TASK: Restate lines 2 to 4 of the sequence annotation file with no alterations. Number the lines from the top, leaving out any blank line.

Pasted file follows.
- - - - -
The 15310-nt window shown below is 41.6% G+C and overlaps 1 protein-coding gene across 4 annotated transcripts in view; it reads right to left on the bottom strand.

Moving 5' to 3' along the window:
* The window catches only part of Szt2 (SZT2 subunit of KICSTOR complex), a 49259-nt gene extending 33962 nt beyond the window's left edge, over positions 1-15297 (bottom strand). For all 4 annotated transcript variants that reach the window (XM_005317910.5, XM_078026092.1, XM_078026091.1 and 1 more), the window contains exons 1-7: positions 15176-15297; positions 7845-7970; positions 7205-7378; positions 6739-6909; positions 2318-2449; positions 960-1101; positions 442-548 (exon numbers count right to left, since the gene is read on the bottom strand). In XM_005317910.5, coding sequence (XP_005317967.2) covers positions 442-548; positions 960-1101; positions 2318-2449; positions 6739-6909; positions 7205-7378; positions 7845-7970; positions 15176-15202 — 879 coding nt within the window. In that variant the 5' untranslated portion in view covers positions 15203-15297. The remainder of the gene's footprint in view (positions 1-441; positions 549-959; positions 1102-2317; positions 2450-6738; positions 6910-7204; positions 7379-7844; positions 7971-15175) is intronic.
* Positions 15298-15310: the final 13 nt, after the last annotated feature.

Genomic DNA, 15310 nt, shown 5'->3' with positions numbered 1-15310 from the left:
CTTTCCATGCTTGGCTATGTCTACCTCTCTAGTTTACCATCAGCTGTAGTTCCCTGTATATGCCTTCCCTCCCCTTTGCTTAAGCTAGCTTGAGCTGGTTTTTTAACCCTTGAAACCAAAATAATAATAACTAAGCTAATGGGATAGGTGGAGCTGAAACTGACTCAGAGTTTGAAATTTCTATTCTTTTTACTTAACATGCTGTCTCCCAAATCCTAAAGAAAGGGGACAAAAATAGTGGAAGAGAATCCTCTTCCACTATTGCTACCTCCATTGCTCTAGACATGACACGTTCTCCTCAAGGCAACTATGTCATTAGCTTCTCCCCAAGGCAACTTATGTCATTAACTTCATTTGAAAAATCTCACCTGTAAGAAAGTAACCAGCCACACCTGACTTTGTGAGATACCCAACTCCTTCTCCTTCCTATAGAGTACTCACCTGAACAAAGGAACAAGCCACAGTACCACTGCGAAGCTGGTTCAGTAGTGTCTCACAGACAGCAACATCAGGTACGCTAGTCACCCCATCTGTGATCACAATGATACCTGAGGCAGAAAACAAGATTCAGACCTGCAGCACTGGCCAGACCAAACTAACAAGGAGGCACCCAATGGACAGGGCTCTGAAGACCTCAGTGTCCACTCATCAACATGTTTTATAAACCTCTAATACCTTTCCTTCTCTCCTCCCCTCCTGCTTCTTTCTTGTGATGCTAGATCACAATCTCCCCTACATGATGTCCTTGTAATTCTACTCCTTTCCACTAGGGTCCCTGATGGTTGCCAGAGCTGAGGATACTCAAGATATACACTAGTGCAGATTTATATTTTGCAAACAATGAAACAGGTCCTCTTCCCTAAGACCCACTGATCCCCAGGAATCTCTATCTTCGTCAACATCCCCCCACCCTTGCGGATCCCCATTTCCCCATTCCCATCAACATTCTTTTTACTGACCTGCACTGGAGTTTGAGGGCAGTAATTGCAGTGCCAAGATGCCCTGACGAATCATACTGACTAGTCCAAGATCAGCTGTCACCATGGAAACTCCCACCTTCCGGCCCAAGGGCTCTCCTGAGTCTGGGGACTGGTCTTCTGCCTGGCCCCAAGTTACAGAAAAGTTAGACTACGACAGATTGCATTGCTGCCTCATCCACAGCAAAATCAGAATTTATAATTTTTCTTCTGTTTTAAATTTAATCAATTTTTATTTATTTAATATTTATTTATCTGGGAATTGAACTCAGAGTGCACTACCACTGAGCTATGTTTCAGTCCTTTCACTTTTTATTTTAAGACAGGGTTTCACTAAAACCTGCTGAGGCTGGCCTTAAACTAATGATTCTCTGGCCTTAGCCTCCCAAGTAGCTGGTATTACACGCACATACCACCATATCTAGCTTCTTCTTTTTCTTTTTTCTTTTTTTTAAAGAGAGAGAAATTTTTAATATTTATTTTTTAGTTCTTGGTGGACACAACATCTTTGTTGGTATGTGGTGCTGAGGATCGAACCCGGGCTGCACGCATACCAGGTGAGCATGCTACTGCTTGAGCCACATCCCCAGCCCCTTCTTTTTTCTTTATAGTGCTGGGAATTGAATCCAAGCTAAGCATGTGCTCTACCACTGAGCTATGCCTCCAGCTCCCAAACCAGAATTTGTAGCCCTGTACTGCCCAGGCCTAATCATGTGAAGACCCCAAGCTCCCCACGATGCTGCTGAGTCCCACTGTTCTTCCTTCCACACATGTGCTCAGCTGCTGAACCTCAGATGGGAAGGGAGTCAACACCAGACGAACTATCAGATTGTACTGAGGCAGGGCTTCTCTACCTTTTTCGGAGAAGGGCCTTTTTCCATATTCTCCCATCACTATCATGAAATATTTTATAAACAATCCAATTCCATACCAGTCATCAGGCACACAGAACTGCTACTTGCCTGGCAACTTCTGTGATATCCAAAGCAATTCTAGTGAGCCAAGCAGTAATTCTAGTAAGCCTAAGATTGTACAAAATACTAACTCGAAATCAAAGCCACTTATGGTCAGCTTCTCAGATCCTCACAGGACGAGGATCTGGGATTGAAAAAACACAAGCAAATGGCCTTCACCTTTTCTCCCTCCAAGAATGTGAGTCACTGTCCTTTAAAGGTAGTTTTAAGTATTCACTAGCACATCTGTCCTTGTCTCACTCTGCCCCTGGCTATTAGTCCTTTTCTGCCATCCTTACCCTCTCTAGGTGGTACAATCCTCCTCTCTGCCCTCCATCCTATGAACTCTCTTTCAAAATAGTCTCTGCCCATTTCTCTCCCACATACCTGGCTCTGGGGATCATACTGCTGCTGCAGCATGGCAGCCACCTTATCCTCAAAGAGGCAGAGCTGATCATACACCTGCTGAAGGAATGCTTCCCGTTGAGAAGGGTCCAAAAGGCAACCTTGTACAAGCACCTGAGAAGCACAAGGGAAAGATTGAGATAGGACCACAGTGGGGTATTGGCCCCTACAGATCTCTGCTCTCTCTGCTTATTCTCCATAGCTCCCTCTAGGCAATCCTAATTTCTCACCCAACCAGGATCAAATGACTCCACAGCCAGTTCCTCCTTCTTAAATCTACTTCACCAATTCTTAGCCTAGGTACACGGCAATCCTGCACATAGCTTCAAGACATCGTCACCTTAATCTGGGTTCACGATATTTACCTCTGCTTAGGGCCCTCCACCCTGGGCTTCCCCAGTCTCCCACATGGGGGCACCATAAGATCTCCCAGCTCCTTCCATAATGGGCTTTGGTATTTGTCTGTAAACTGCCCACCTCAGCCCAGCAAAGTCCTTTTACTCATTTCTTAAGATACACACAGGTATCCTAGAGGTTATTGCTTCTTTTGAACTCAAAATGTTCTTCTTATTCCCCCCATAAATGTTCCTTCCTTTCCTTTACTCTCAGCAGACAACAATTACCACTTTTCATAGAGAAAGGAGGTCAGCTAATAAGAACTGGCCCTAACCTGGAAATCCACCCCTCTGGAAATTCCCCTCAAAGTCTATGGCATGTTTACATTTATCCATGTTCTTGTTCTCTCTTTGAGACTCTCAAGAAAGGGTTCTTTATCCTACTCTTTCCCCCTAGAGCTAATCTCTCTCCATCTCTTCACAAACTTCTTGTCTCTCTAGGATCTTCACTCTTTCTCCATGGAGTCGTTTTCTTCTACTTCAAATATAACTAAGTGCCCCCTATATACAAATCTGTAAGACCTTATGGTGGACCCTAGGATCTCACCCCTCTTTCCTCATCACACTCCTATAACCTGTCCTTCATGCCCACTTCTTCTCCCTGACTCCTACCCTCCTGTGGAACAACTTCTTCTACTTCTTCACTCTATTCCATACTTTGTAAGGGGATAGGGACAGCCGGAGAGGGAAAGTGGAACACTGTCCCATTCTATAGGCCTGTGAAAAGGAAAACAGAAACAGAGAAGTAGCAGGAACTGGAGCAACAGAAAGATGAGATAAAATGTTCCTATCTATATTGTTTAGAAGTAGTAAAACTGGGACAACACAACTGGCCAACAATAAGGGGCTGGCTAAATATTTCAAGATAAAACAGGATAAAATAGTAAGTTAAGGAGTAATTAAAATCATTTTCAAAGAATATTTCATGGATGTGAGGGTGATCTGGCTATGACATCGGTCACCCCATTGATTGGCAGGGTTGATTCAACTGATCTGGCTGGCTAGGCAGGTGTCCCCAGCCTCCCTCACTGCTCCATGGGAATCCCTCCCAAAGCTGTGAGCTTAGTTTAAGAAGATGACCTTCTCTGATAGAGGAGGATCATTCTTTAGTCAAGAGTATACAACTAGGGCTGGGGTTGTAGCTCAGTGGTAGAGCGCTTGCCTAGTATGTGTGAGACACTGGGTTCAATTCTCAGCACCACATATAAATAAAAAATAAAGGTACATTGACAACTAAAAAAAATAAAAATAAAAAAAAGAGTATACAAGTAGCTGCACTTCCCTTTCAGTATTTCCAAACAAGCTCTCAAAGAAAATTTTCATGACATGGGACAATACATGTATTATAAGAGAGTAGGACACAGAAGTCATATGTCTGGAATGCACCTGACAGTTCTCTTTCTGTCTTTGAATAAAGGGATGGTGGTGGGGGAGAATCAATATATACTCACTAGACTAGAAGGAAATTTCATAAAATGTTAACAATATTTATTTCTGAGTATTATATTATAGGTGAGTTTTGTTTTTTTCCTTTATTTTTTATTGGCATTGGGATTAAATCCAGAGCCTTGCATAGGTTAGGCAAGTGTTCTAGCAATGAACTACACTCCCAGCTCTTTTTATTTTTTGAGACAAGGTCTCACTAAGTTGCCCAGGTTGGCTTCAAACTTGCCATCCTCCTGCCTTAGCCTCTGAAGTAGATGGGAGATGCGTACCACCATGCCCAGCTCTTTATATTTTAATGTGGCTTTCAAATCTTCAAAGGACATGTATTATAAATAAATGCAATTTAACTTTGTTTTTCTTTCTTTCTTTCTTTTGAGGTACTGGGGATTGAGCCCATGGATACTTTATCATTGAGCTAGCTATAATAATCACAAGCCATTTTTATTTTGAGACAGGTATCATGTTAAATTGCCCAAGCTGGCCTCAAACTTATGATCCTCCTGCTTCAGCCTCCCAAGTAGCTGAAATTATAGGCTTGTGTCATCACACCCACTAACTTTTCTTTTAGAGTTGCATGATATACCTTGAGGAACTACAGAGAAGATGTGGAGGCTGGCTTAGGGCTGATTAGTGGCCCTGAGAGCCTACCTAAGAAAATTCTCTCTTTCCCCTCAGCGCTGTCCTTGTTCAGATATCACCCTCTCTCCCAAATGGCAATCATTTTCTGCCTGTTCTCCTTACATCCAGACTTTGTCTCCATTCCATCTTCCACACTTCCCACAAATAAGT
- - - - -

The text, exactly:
Moving 5' to 3' along the window:
* The window catches only part of Szt2 (SZT2 subunit of KICSTOR complex), a 49259-nt gene extending 33962 nt beyond the window's left edge, over positions 1-15297 (bottom strand). For all 4 annotated transcript variants that reach the window (XM_005317910.5, XM_078026092.1, XM_078026091.1 and 1 more), the window contains exons 1-7: positions 15176-15297; positions 7845-7970; positions 7205-7378; positions 6739-6909; positions 2318-2449; positions 960-1101; positions 442-548 (exon numbers count right to left, since the gene is read on the bottom strand). In XM_005317910.5, coding sequence (XP_005317967.2) covers positions 442-548; positions 960-1101; positions 2318-2449; positions 6739-6909; positions 7205-7378; positions 7845-7970; positions 15176-15202 — 879 coding nt within the window. In that variant the 5' untranslated portion in view covers positions 15203-15297. The remainder of the gene's footprint in view (positions 1-441; positions 549-959; positions 1102-2317; positions 2450-6738; positions 6910-7204; positions 7379-7844; positions 7971-15175) is intronic.
* Positions 15298-15310: the final 13 nt, after the last annotated feature.